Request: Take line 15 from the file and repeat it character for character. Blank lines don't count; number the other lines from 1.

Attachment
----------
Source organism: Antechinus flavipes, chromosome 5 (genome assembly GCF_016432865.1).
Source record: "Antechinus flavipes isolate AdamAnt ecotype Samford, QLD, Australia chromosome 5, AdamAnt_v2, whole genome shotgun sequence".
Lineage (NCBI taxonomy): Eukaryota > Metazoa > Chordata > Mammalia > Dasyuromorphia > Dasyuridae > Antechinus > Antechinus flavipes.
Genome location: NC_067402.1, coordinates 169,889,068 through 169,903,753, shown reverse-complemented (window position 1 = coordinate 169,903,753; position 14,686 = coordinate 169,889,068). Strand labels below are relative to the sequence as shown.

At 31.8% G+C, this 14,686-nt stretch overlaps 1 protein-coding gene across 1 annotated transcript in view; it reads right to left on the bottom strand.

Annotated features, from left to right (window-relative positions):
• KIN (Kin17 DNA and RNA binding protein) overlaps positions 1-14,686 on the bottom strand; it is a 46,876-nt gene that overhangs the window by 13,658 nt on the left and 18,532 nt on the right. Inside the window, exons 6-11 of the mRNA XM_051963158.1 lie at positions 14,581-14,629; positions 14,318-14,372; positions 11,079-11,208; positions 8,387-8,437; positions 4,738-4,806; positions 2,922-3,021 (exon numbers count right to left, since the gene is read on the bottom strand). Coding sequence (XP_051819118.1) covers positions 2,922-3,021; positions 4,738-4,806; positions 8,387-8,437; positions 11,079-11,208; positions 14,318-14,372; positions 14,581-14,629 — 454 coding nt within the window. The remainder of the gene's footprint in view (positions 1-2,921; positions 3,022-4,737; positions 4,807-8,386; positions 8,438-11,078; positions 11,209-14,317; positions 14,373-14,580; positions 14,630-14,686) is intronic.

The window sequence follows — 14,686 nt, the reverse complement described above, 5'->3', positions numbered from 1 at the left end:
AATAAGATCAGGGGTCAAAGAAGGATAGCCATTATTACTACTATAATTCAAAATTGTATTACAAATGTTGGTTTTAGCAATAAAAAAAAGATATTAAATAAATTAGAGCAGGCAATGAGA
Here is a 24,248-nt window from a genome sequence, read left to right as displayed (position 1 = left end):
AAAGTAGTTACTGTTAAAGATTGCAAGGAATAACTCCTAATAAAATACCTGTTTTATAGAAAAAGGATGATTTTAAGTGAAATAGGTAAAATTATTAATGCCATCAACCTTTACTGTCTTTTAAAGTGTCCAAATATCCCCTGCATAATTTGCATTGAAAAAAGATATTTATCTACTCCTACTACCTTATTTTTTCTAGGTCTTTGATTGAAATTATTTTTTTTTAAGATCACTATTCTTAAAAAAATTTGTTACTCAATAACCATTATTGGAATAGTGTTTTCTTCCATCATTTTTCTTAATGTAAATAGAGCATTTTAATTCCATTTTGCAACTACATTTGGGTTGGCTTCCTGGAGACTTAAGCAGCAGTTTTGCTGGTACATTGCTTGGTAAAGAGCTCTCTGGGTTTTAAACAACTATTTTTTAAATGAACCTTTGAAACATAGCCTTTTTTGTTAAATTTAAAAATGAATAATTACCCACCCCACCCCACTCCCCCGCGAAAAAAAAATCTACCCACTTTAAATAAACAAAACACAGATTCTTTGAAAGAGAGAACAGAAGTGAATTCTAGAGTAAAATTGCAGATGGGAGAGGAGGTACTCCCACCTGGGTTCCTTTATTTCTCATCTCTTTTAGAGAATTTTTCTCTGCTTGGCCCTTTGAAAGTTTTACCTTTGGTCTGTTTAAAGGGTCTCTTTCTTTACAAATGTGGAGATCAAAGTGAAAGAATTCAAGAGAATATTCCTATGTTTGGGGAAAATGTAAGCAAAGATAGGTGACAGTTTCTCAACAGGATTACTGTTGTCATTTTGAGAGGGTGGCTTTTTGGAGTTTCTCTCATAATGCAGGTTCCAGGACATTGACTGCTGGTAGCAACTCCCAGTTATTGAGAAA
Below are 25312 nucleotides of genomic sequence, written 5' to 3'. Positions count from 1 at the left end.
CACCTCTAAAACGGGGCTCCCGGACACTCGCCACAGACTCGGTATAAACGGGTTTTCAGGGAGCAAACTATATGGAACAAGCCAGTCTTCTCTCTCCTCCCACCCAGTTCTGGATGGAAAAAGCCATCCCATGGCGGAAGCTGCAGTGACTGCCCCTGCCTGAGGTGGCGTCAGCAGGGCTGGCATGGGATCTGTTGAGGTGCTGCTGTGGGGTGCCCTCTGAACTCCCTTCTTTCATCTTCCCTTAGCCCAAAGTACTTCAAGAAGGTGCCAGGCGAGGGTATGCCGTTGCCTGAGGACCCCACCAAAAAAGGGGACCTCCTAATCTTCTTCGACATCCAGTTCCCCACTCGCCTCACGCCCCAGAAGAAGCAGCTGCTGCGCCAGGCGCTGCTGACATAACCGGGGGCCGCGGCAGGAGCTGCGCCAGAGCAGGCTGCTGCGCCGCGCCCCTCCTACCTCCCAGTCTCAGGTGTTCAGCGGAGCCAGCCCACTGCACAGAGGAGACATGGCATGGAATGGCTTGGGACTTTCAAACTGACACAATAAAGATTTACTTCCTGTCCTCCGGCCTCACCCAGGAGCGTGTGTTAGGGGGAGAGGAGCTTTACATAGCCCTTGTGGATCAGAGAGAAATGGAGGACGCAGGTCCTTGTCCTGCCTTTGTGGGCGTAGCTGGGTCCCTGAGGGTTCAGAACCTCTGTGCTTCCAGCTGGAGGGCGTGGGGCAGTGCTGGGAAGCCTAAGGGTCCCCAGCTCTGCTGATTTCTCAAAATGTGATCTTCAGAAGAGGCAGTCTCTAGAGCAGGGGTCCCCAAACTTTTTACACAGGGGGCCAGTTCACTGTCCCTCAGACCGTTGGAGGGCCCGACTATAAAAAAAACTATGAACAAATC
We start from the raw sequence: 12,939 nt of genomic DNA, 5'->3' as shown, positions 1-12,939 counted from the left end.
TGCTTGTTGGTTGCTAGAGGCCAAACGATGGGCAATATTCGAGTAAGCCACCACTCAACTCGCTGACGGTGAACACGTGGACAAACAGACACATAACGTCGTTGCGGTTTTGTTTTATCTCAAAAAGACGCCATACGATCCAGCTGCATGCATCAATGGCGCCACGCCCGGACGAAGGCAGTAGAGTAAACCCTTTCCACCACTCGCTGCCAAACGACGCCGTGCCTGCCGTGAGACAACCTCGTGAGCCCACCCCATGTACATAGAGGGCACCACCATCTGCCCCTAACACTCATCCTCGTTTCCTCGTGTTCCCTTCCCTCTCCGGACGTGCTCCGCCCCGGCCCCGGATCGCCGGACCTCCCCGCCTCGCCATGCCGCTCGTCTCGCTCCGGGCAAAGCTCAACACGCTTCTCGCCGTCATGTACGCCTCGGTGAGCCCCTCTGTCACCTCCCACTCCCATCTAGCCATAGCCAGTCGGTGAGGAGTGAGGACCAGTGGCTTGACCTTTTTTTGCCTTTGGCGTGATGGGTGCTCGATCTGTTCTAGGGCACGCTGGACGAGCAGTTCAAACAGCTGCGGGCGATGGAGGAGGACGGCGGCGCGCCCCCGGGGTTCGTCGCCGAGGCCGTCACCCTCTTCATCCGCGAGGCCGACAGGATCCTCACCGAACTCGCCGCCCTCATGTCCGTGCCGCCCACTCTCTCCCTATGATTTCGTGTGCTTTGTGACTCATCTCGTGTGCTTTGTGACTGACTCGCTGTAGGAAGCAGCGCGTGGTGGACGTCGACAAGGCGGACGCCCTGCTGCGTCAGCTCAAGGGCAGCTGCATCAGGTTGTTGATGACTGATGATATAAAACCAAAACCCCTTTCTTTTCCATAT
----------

TGCTTGTTGGTTGCTAGAGGCCAAACGATGGGCAATATTCGAGTAAGCCACCACTCAACTCGCTGACGGTGAACACGTGGACAAACAGACACATAACGTCGTTGCGGTTTTGTTTTATCTCAAAAAGACGCCATACGATCCAGCTGCATGCATCAATGGCGCCACGCCCGGACGAAGGCAGTAGAGTAAACCCTTTCCACCACTCGCTGCCAAACGACGCCGTGCCTGCCGTGAGACAACCTCGTGAGCCCACCCCATGTACATAGAGGGCACCACCATCTGCCCCTAACACTCATCCTCGTTTCCTCGTGTTCCCTTCCCTCTCCGGACGTGCTCCGCCCCGGCCCCGGATCGCCGGACCTCCCCGCCTCGCCATGCCGCTCGTCTCGCTCCGGGCAAAGCTCAACACGCTTCTCGCCGTCATGTACGCCTCGGTGAGCCCCTCTGTCACCTCCCACTCCCATCTAGCCATAGCCAGTCGGTGAGGAGTGAGGACCAGTGGCTTGACCTTTTTTTGCCTTTGGCGTGATGGGTGCTCGATCTGTTCTAGGGCACGCTGGACGAGCAGTTCAAACAGCTGCGGGCGATGGAGGAGGACGGCGGCGCGCCCCCGGGGTTCGTCGCCGAGGCCGTCACCCTCTTCATCCGCGAGGCCGACAGGATCCTCACCGAACTCGCCGCCCTCATGTCCGTGCCGCCCACTCTCTCCCTATGATTTCGTGTGCTTTGTGACTCATCTCGTGTGCTTTGTGACTGACTCGCTGTAGGAAGCAGCGCGTGGTGGACGTCGACAAGGCGGACGCCCTGCTGCGTCAGCTCAAGGGCAGCTGCATCAGGTTGTTGATGACTGATGATATAAAACCAAAACCCCTTTCTTTTCCATAT